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Davis

Davis, California

Saturday, October 23, 2021

Davis resident attacked with stun gun, sexually assaulted

A victim of attempted rape by someone she knew was left with minor injures and burns from a stun gun.

The female victim was at her apartment on K Street doing work on the computer while her sister left for class at UC Davis on May 6. Mid-afternoon, her sister’s friend, a 26-year-old male, shot her with a stun gun and attempted to rape her.

The victim was able break away from the situation and found a kitchen knife, which she used to stab the suspect several times in the leg. She then fled her apartment.

The alleged attacker, Hoang Nguyen from San Jose, was treated for the stabbings. The victim was treated for contact burns from the stun gun and minor bruises and injuries from the attack.

Davis Police recommended Hoang face charges of assault with intent to commit rape, assault with a stun gun and false imprisonment, said Davis Police Lt. Thomas Waltz.

On Monday, Hoang was arraigned, and the preliminary hearing determines what charges he faces and if the case will go to trial. He was staying at the apartment, but the District Attorney’s office will decide if he is guilty of entry by force as well, since he was not in the apartment when the victim’s sister left for class.

Lt. Waltz said Davis still faces crimes like any other city.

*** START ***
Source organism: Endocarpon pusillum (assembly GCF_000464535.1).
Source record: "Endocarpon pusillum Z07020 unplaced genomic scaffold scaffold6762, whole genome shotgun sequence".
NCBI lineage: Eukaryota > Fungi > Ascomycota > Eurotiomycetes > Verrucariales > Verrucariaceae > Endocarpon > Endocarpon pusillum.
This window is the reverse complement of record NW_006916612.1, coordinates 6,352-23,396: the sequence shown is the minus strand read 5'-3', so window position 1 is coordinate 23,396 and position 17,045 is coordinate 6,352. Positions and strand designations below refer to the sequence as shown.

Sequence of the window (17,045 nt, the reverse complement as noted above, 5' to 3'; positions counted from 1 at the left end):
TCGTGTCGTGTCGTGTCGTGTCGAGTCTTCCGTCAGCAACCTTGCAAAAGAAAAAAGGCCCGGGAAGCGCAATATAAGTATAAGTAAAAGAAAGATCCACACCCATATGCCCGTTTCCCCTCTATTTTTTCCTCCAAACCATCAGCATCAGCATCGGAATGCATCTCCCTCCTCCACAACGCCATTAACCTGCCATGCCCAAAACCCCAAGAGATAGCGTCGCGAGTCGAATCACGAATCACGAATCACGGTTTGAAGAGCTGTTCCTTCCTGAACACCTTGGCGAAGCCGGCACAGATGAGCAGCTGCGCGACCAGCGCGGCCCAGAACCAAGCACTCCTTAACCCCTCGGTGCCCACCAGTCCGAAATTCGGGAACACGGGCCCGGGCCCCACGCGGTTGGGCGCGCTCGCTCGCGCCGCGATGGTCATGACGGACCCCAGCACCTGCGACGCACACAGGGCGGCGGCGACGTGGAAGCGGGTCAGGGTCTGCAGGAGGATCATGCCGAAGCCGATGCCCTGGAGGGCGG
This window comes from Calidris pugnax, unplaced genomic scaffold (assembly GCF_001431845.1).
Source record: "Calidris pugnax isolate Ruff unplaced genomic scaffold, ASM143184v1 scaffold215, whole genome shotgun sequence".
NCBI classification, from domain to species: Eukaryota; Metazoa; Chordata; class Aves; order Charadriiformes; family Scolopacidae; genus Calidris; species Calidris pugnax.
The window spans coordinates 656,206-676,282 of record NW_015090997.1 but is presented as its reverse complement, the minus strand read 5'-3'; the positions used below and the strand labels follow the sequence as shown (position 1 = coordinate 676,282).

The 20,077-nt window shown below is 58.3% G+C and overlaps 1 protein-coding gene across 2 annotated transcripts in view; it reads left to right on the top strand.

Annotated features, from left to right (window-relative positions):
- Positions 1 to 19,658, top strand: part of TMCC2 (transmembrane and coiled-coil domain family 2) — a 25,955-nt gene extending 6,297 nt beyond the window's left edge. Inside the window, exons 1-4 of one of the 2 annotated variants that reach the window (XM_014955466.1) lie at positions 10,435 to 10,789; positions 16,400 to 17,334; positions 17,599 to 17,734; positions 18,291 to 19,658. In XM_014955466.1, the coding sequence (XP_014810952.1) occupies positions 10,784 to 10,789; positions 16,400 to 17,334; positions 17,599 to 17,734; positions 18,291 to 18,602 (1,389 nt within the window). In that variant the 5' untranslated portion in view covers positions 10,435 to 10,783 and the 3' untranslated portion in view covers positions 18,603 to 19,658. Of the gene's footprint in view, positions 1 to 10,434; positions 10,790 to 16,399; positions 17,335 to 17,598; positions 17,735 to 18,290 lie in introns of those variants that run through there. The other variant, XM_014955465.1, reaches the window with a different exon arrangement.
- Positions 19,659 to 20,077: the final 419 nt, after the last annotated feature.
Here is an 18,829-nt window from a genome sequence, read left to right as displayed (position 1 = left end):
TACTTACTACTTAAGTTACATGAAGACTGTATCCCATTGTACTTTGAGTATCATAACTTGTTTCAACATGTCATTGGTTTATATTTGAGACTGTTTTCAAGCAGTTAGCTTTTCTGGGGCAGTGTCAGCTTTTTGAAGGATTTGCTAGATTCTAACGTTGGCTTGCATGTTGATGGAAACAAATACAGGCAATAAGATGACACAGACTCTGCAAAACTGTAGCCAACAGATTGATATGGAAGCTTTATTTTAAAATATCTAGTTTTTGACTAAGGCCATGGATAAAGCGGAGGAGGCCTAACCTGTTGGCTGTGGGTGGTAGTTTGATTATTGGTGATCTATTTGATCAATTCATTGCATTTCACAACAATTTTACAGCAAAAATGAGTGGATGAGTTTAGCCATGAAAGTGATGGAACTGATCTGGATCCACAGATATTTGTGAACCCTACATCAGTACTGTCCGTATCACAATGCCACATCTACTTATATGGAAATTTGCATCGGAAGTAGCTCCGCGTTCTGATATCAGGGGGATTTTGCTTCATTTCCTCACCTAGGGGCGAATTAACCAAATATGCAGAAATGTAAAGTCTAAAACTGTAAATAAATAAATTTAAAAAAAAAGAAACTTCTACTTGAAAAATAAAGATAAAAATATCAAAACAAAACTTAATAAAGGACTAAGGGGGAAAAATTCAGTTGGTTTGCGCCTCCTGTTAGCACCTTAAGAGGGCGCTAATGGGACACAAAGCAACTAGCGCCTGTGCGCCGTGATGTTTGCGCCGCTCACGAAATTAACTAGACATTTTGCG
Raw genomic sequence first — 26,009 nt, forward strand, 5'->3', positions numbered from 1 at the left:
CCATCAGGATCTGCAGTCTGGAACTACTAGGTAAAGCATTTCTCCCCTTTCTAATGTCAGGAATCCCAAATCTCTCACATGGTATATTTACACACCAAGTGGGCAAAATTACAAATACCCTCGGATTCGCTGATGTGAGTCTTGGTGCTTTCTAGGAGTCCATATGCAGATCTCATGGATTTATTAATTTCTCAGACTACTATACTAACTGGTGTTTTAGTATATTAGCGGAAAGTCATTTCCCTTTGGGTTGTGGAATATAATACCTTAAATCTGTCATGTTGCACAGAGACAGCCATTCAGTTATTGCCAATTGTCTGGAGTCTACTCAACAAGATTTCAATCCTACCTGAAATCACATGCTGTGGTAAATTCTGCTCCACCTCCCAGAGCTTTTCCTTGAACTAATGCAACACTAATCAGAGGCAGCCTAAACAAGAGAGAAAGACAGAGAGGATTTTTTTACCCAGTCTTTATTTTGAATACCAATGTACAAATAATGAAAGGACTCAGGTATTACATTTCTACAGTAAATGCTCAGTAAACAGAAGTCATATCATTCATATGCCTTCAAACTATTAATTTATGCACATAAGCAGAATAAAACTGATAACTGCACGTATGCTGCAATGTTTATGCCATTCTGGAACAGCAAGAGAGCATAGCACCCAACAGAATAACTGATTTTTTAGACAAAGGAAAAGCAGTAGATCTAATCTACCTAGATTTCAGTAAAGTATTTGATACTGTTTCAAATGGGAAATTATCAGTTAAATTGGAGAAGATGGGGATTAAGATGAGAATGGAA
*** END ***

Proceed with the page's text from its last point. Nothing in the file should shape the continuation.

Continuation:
“Davis is like any other place. We have our share of crime,” he said. “It’s a relatively safe place, but that shouldn’t let people drop their guard.”

What makes this case unique is the victim knew the suspect, unlike many sexual assault cases involving a stranger or while on a date. Also, a weapon was used in the assault, which is less common, Waltz said.

On campus, UC Davis has resources for victims of sexual assault. The Campus Violence Prevention Program (CVPP) serves as an advocate and much more for students, faculty and staff.

“Our focus isn’t really on victims preventing their own assaults,” said CVPP Education and Outreach Coordinator Sarah Meredith.

Instead CVPP gives victims tools and support to combat any emotional, medical or legal issues following an attack.

“CVPP provides advocacy, accompaniment and crisis intervention,” Meredith said. “Confidentiality is an issue. These are not topics people want to shout about.”

SASHA LEKACH can be reached at city@theaggie.org.

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